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Debate panel wrestles with Perot predicament Slide in polls complicates question of including him; CAMPAIGN 1996


WASHINGTON -- With the three main candidates officially nominated, the Commission on Presidential Debates is struggling to decide whether Ross Perot should be included this fall, as in 1992, even though his poll standing has been slumping.

"It wasn't a slam-dunk decision last time, and it will be tougher this time," said Paul Kirk, a former Democratic Party chairman serving as co-chairman of the commission.

Another director of the commission, Newton Minow, a Democrat who is a lawyer from Chicago, said during the Democratic convention there last week that there had been discussions about setting the cutoff mark at 5 percent in the polls, or 10 percent or 15 percent. In the latest New York Times/CBS News trial heat, conducted Aug. 10 to Aug. 18, Perot stood at 8 percent.

In the end, polls will be only one factor among many to be weighed.

The decision is scheduled to be made Sept. 18, and it will almost certainly have an impact on the size of Perot's vote. If he is included, it would doubtless improve his showing at the polls; that, in turn, could help President Clinton, if politicians are correct in their assumption that more of Perot's votes would come from Bob Dole, the Republican nominee.

Mike McCurry, Clinton's press secretary, repeatedly refused at a breakfast meeting with reporters last week to be pinned down about whether the president wanted Perot included.

The other commission co-chairman, Frank Fahrenkopf, who is a former Republican Party chairman, said he was convinced that all the candidates admitted to the debates would take part in them this year.

"We have reached the point where it is impossible, in practical terms, for anyone to say no," he said. "Debates have become institutionalized. Even for the candidates to delay or play games these days costs them."

President George Bush haggled over the rules in 1992, delaying the start of the series until late in the campaign, and relenting only when he was confronted at campaign events by demonstrators dressed in chicken costumes. Nevertheless, at a time when voter turnout and television audiences were declining, the final debate at Michigan State University drew more viewers than any political event in American history: 97 million on the broadcast networks.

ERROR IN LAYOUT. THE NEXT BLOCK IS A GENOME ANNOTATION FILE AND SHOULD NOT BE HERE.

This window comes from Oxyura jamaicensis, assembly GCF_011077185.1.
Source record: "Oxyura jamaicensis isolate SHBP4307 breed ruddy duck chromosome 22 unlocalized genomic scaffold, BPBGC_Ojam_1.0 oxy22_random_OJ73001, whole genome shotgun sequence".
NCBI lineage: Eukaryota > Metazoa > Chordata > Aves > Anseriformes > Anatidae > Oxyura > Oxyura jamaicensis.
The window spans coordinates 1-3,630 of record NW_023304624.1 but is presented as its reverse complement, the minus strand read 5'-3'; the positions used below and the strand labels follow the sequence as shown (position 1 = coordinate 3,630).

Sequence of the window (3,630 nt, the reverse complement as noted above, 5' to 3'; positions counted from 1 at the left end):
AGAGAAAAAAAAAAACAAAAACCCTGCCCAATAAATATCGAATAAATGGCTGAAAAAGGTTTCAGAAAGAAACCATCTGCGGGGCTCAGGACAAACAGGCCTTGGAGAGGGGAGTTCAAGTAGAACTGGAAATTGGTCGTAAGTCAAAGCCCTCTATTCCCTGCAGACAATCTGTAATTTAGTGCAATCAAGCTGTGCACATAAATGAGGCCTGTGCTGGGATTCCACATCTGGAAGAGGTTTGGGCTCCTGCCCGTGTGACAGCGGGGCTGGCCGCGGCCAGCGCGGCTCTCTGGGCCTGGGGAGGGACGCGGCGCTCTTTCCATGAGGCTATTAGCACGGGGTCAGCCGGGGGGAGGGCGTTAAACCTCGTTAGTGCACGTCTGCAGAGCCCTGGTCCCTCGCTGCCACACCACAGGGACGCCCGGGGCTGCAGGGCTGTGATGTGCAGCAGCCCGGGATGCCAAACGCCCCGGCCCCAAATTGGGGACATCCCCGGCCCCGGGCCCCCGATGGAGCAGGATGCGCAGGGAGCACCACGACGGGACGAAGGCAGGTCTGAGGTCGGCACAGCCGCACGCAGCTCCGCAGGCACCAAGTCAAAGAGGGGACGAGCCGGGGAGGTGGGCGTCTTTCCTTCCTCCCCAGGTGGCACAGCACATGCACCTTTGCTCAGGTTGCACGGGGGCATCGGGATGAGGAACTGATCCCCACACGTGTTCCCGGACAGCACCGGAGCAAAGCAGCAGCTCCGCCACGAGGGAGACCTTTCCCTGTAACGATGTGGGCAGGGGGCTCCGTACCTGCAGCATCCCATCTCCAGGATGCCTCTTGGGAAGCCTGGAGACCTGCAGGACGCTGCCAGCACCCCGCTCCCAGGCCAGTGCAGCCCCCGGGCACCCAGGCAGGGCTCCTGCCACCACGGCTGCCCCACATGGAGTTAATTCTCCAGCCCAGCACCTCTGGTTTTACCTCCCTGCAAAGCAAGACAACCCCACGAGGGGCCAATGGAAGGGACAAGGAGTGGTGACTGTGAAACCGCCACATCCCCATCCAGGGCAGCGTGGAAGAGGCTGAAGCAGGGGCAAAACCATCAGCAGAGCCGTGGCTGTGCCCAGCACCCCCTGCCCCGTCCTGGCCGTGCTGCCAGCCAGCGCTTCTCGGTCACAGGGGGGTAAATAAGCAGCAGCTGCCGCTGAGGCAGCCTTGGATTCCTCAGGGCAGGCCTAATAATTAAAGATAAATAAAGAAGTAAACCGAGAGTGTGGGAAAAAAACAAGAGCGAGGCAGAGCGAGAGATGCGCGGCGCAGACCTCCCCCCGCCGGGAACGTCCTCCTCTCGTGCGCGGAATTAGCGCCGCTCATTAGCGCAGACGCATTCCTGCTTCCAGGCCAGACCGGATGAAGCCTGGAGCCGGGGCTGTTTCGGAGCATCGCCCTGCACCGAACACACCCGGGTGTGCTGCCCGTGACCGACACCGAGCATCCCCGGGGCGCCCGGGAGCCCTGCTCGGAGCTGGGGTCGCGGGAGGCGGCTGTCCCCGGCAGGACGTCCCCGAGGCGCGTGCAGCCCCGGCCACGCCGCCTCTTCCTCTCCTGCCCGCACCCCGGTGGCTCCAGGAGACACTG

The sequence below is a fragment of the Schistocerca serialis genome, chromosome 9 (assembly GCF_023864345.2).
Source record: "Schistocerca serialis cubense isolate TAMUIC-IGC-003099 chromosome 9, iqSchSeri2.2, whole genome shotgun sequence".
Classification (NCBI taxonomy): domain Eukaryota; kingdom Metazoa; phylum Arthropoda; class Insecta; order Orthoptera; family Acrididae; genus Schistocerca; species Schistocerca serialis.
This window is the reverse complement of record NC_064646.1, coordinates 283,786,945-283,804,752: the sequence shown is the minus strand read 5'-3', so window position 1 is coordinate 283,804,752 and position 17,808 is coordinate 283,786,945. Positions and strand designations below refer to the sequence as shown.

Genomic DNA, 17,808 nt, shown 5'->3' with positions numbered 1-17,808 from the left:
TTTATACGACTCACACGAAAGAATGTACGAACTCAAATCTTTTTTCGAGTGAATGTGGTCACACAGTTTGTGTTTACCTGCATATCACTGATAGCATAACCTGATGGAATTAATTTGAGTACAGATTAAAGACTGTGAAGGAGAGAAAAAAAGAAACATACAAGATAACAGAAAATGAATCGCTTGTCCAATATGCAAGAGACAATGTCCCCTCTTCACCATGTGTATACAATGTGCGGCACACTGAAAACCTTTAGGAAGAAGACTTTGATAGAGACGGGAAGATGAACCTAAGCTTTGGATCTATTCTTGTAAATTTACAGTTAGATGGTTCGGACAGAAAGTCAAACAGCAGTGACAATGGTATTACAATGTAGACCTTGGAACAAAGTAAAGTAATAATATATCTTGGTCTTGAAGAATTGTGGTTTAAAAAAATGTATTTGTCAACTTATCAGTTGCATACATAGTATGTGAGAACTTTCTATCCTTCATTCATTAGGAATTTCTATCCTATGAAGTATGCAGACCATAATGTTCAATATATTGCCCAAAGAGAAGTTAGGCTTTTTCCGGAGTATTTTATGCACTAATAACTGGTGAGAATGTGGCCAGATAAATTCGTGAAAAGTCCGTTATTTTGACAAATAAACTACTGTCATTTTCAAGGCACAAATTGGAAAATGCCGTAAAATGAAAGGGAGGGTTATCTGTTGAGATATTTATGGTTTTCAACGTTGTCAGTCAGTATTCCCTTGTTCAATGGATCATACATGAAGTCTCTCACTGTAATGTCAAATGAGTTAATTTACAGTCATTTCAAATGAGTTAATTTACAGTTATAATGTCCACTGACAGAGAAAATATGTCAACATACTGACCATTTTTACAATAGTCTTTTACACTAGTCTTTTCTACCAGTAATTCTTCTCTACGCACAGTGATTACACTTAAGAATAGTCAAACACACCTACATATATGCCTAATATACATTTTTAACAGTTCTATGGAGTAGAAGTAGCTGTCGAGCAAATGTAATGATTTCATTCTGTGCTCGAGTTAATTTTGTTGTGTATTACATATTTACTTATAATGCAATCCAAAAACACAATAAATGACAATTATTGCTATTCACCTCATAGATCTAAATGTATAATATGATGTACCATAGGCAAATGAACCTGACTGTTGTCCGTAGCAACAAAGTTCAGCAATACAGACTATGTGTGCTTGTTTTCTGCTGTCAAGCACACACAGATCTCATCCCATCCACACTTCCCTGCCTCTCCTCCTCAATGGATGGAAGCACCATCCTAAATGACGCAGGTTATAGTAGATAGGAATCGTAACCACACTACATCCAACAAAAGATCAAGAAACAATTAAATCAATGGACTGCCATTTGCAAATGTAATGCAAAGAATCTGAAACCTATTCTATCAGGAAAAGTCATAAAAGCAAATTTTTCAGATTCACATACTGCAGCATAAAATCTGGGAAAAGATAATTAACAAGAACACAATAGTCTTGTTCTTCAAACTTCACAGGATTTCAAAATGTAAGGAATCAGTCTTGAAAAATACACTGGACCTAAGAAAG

The commission's plans call for four debates this year, on consecutive Wednesdays starting Sept. 25. Three would involve the presidential candidates and one the vice-presidential nominees. Two would feature a single moderator sitting with the candidates at a table, one would have a moderator and the candidates at lecterns, and a fourth would be a town-hall-type meeting.

The candidates have not approved the schedule or formats.

Most viewers thought that the debates helped Perot four years ago, but his participation clearly made it more difficult for the major-party candidates to face off man-to-man. The national coordinator of Perot's Reform Party, Russell Verney, said last week that Perot expected to be asked again.

The commission's rules lay down 11 criteria for deciding whether to include minor-party candidates. The object, the rules say, "is to identify minor party candidates, if any, who have a realistic (i.e., more than theoretical) chance of being elected president of the United States."

Pub Date: 9/01/96

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